Hazel, willow, beef and storytelling from Bedfordshire

Winning a prize lifts the spirits

CPRE logoWe’ve won a prize – a CPRE Mark to be precise. A slightly cryptic name perhaps; exciting nonetheless and something that has lifted our spirits. The Bedfordshire branch of the Campaign to Protect Rural England (CPRE) has run the Living Countryside Awards for three years. They aim to recognise landowners, individuals and commercial users of the land who are making special efforts to preserve and enhance the visual appearance and biodiversity of Bedfordshire and to make a living from the countryside.

We get very excited about our little bit of Bedfordshire and have been known to go on about it when anyone’s prepared to listen – the wonderful views to the chalk hills of Pegsdon, ancient hedgerows, the appearance of orchids on what was arable land, common blue butterflies in June,  buzzards, local people enjoying it too. It’s really nice to hear that other people feel the same way and the fact that they were prepared to give us a lovely brass plaque too, just makes us happier. Thanks to everyone involved.


  1. Margaret Morgan Margaret Morgan
    December 29, 2010    

    Hi Jane and Guy!

    Read about your CPRE award last week and am glad you’re inviting comments-I was going to e-mail you anyway!! Congratulations.

    I’m learning beekeeping and have 2 national hives in the garden. I need to invent a screen for these as well and wonder if you’d be willing to share ideas. Our woodpeckers have become curious and I’m wondering if we could get our heads together about providing a cloaking device-not quite a Harry Potter invisibility cloak – but you’ll get the drift. My current bending of chicken wire is not in keeping with obelisks, spheres and hurdles! I seem to remember you were hoping to keep bees in the future too…

    Keep smiling-despite the cold and damp.

    Margaret Morgan

    • December 30, 2010    

      Hello Margaret,
      Thanks for your message and congratulations.

      We sold the last of our bees in July – I just couldn’t find the time to look after them properly. I do miss them and it will be strange next spring not to enjoy that first warm day and the very pleasant opening of a hive for the first time. Still; probably better to do fewer things to a higher standard. Perhaps at some point I will acquire some more.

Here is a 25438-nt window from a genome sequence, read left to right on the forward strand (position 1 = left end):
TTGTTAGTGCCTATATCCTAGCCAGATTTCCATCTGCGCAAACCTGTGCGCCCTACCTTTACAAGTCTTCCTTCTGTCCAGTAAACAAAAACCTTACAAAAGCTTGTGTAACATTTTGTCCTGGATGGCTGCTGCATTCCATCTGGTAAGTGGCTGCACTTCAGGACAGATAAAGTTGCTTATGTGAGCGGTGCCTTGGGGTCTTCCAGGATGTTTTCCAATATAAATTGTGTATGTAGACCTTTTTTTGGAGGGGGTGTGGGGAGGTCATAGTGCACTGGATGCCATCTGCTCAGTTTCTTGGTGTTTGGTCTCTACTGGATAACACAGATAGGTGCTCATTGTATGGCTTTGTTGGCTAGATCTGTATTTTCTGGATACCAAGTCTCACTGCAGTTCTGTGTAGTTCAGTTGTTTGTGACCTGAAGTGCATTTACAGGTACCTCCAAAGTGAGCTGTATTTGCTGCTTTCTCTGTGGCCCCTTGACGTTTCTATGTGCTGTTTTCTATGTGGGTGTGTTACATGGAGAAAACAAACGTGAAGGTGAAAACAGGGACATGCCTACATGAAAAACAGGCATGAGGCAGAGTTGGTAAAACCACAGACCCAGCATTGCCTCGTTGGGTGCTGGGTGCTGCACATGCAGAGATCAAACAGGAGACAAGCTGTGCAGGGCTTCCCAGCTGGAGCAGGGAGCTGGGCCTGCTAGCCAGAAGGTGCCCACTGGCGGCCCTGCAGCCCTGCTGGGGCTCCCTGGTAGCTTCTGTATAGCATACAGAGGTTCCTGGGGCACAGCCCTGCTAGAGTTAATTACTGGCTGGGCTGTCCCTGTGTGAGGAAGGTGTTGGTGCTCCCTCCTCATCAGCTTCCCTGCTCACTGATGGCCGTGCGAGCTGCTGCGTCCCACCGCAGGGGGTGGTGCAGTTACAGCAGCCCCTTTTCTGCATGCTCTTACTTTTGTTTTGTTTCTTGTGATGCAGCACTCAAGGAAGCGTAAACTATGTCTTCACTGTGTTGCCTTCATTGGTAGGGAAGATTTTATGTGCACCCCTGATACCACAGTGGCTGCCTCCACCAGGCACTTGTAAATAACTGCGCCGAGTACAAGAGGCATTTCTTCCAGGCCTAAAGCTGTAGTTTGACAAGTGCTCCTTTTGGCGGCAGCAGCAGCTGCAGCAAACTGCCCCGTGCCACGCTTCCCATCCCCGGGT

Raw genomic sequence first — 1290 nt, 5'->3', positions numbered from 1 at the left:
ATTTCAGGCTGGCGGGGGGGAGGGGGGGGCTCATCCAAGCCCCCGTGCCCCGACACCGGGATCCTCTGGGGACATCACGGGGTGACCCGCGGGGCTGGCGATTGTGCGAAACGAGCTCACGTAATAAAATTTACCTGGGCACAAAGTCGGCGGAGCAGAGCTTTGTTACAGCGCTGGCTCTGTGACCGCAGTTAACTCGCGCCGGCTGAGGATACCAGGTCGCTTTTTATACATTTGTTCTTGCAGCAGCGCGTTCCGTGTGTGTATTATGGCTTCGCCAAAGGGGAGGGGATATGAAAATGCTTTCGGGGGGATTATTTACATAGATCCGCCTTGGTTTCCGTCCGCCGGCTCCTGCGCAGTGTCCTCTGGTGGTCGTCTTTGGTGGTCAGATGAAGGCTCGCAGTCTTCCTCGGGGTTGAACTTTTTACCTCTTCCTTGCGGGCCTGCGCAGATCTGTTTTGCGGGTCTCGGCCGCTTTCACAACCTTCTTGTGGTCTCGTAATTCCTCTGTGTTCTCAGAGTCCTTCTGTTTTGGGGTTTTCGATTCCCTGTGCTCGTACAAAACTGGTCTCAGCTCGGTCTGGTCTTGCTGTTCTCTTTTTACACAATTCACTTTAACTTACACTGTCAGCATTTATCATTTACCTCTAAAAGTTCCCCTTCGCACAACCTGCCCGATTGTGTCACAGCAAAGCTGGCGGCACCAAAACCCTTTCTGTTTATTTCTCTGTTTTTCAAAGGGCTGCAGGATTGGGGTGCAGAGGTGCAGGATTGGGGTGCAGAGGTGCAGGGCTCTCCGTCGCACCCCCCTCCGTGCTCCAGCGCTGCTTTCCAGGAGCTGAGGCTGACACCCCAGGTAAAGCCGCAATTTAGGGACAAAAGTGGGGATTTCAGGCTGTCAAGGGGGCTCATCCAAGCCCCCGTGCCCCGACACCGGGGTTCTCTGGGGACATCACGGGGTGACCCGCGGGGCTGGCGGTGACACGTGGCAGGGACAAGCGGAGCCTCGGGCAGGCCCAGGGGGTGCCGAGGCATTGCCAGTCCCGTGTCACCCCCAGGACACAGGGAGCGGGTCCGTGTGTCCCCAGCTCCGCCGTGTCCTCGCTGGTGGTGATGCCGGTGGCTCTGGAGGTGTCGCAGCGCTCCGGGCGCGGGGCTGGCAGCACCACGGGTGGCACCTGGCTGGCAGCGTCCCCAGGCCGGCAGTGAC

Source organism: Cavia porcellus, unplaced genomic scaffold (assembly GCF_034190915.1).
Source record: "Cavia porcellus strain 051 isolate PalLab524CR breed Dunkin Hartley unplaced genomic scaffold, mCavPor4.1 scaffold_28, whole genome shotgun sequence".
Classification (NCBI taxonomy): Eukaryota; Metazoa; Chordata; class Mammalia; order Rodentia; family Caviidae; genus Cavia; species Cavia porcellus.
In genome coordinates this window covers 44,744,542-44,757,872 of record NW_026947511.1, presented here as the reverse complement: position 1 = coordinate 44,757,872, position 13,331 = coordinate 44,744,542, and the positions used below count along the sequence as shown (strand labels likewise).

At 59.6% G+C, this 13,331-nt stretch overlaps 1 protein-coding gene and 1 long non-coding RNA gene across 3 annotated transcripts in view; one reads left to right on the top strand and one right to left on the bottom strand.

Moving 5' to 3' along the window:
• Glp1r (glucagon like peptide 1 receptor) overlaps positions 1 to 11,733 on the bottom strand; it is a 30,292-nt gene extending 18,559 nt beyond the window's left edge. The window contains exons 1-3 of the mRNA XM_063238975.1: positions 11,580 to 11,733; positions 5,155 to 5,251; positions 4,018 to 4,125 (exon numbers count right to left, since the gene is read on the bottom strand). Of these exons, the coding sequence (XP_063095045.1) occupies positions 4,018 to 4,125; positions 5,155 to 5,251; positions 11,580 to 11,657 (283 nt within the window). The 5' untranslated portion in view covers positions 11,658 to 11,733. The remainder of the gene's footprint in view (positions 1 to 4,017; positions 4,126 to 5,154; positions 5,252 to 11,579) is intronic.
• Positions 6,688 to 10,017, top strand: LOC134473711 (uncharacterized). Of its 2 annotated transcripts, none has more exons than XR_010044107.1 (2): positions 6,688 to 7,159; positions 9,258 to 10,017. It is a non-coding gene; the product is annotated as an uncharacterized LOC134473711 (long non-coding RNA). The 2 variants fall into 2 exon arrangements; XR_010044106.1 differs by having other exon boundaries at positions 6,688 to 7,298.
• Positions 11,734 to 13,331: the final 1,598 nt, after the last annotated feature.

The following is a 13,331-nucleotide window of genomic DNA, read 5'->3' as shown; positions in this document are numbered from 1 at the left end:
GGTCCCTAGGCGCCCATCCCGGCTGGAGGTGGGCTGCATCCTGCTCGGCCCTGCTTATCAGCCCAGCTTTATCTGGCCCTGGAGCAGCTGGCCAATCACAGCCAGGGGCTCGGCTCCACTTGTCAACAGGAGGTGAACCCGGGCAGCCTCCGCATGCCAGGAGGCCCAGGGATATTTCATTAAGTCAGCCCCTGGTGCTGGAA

I had problems with green woodpeckers – probably just one individual, and lost lots of brood boxes to him or her over the last two winters. All my own fault as I hadn’t got wire around them in time. I think a woven willow screen could work. Having sat here for a while, enjoying quite a large piece of my mother-in-law’s excellent Christmas cake, I’ve got to wondering about the possibility of creating something akin to a ‘hive cover’ that could simply be lowered into place as winter sets in. I started thinking ‘box’ then moved to ‘cone’ which made me wonder if a cone could be an obelisk of a certain size and shape – to sit over the hive in the winter, providing protection from marauding woodpeckers and then, in spring, rather than sitting redundant in a corner, it could be placed in your garden and used as a frame on which to grow sweet peas.

      A flight of fancy perhaps but I think willow could be used in a number of ways to create a cloaking device for hives. Perhaps if you let me know how high you keep your hives in the winter and if you are thinking of something that protects both hives in one go. One option could be to create something with living willow that is permanent and that can be modified easily in the winter to create your woodpecker barrier. Good thing about living willow is that it produces catkins with lots of pollen, very early in the season (if you choose the right variety).

      As you can no doubt tell, I could go on. Let me know what you think and perhaps we could talk about it.

      Thanks again for contacting us.
      Best wishes,
      Guy and Jane

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